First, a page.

Of course, an EIC, communications specialist, social media manager, editor, etc., do a lot of hard work. My days are packed to the brim, week after week, and it has been even before I officially took this job. Though there is something to be said for the writer who spends their time researching to ensure that their words accurately represent a time period that they weren’t a part of. Edugyan did this with her most recent novel, Half-Blood Blues. I’ve had to do this for stories no longer than 1,000 words. There’s also something to be said for the writer who spends the majority of the day in their head plotting a story that means something to them. The writers who worry themselves into writer’s block. Those who, despite any negativity or reality of the profession, will follow through with what they believe they were destined for.
In December, The Medium wrote a profile on Dr. Daniel Wright, who had won the Polyani Prize for his research in Victorian political creativity within Victorian novels and poems. Wright was quoted as saying, “The thing which is especially nice about this particular award is that it recognizes humanities scholars— so scholars of literature, alongside researchers in physics, economics, and medicine. These are fields that literary scholars don’t often get to be recognized alongside. So I think it’s a really great award for just acknowledging the importance of research in literature to the life of this province.” I thought this was such an insightful quote that exposed how humanities scholars often don’t share the limelight with other “top-notch” scholars from a more respected program. To see Wright accomplish so much was incredible, and I appreciated him speaking for us humanities majors.
I’m not too sure that I need to make a case for why writing is important. For why art in general is important. I could spend days defending the writers of this world, regardless of where they choose to focus their talent. I also think that many of us would be able to defend the importance of art and why it shouldn’t take a backseat to other professions or programs in university. Now, I know that I literally just said that I don’t need to make a case for why writing is important, but I honestly can’t just let it go without saying my piece about it.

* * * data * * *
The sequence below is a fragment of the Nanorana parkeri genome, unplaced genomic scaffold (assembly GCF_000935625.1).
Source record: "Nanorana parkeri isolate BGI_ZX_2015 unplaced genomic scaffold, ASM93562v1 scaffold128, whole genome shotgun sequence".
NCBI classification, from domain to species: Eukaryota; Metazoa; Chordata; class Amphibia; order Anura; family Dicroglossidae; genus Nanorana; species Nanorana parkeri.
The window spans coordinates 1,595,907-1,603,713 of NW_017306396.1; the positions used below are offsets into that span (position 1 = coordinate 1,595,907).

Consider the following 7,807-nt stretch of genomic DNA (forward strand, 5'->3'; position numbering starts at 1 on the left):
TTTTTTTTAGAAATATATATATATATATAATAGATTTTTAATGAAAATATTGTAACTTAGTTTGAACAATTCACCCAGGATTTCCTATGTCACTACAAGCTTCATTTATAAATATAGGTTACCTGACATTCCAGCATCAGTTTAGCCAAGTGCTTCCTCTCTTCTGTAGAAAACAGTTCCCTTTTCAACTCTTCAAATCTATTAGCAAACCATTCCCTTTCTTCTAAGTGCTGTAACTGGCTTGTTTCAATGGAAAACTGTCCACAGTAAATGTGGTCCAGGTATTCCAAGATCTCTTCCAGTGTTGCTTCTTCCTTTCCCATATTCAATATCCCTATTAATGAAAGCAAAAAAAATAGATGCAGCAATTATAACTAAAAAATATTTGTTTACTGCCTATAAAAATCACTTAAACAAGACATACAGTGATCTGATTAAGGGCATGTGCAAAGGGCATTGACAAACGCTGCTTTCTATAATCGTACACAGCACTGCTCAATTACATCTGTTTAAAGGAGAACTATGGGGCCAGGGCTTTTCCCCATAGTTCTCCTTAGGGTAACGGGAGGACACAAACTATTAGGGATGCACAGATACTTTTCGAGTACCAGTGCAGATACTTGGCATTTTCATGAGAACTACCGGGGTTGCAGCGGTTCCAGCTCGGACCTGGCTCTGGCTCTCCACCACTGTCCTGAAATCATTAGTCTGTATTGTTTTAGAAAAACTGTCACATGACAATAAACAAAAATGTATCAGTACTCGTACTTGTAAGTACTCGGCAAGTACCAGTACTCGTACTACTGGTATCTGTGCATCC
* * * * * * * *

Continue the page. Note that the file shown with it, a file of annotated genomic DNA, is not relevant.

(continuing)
The fitting title of the discussions, “Literature Matters” lets many know that literature holds a place in this world, as it has for years. The novelist, the poet, the short story writer all share the stage. Their wishes should be respected just the same as a doctor or a politician (Trump notwithstanding). To pick up a novel and to immerse yourself entirely in its pages and messages is a unique feeling. Words have such a hold on the reader and have earned their place. George R.R. Martin famously said, “A reader lives a thousand lives before he dies, said Jojen. The man who never reads lives only one.”
Karen Solie and Esi Edugyan are just two of the powerful women writers in the field of literature who can speak to its importance and their impact on their readers. But this series has opened the doors for students to come in and listen to those who have contributed to the world of literature. It’s opened the door for students to enlighten themselves on exactly why literature matters.